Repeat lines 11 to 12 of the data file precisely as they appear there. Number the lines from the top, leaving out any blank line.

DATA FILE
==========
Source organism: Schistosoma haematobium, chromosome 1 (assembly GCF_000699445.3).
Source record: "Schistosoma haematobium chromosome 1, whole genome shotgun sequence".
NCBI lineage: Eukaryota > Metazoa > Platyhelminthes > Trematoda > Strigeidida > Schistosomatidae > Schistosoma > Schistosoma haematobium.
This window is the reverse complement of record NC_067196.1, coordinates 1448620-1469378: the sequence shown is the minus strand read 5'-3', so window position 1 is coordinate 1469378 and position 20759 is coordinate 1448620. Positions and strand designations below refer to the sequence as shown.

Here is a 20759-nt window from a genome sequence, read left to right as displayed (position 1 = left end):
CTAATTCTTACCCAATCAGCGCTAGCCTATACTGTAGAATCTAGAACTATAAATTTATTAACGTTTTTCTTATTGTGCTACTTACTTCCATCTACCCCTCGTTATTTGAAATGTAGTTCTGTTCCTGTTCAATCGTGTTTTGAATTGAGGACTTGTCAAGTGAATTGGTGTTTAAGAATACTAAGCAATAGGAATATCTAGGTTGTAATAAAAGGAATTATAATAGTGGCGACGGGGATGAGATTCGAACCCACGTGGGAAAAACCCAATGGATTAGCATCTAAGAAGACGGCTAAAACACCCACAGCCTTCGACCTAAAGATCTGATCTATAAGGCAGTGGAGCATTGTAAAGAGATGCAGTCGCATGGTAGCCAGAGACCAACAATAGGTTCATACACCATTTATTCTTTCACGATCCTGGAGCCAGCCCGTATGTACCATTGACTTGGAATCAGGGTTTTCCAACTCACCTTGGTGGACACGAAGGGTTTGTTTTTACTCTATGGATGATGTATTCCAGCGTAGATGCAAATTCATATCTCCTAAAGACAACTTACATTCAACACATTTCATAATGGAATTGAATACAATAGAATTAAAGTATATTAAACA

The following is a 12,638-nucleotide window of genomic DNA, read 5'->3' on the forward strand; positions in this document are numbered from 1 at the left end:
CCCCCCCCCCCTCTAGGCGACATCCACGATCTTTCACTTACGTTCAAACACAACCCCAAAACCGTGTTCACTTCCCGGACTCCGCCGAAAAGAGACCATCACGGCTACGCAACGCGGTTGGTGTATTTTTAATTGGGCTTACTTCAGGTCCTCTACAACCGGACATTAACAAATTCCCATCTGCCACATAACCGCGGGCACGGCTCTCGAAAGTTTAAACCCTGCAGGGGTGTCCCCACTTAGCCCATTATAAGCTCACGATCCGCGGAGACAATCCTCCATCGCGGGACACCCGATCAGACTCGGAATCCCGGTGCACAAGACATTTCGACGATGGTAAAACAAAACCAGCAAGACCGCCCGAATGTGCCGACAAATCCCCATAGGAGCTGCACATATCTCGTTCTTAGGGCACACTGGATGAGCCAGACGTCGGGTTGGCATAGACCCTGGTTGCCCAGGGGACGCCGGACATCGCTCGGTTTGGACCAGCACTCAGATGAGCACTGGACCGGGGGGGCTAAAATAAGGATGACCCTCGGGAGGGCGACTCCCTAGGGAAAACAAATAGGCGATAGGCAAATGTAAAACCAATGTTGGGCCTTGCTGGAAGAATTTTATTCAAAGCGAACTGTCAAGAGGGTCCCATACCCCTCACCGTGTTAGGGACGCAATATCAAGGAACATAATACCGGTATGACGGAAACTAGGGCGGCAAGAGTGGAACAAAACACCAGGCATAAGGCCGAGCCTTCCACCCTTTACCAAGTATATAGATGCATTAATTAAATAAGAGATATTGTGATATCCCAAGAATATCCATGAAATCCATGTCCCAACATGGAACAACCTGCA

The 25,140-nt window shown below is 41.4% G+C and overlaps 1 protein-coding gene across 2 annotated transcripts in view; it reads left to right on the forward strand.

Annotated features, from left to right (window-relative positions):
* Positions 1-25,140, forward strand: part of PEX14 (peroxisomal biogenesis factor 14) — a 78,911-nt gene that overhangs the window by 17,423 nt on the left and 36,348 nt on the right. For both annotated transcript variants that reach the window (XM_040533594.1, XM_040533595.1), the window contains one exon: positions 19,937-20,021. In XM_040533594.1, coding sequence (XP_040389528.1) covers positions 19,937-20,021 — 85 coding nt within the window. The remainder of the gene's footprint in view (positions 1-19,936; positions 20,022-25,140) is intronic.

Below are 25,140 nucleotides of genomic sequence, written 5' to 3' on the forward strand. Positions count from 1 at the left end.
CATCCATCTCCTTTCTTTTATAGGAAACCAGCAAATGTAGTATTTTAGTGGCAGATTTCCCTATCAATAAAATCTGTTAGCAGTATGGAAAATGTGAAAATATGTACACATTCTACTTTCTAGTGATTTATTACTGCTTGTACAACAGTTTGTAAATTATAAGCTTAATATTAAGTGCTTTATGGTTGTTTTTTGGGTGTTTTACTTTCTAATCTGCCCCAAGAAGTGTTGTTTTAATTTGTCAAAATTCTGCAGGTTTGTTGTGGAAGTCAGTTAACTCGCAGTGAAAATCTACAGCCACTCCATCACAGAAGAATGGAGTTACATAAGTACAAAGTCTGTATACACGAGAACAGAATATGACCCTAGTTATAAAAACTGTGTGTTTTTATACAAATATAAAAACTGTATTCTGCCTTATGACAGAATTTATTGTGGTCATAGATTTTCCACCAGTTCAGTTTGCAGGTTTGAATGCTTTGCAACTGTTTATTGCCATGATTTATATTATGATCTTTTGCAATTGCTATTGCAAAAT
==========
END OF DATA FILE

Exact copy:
* Positions 1-25,140, forward strand: part of PEX14 (peroxisomal biogenesis factor 14) — a 78,911-nt gene that overhangs the window by 17,423 nt on the left and 36,348 nt on the right. For both annotated transcript variants that reach the window (XM_040533594.1, XM_040533595.1), the window contains one exon: positions 19,937-20,021. In XM_040533594.1, coding sequence (XP_040389528.1) covers positions 19,937-20,021 — 85 coding nt within the window. The remainder of the gene's footprint in view (positions 1-19,936; positions 20,022-25,140) is intronic.

Below are 25,140 nucleotides of genomic sequence, written 5' to 3' on the forward strand. Positions count from 1 at the left end.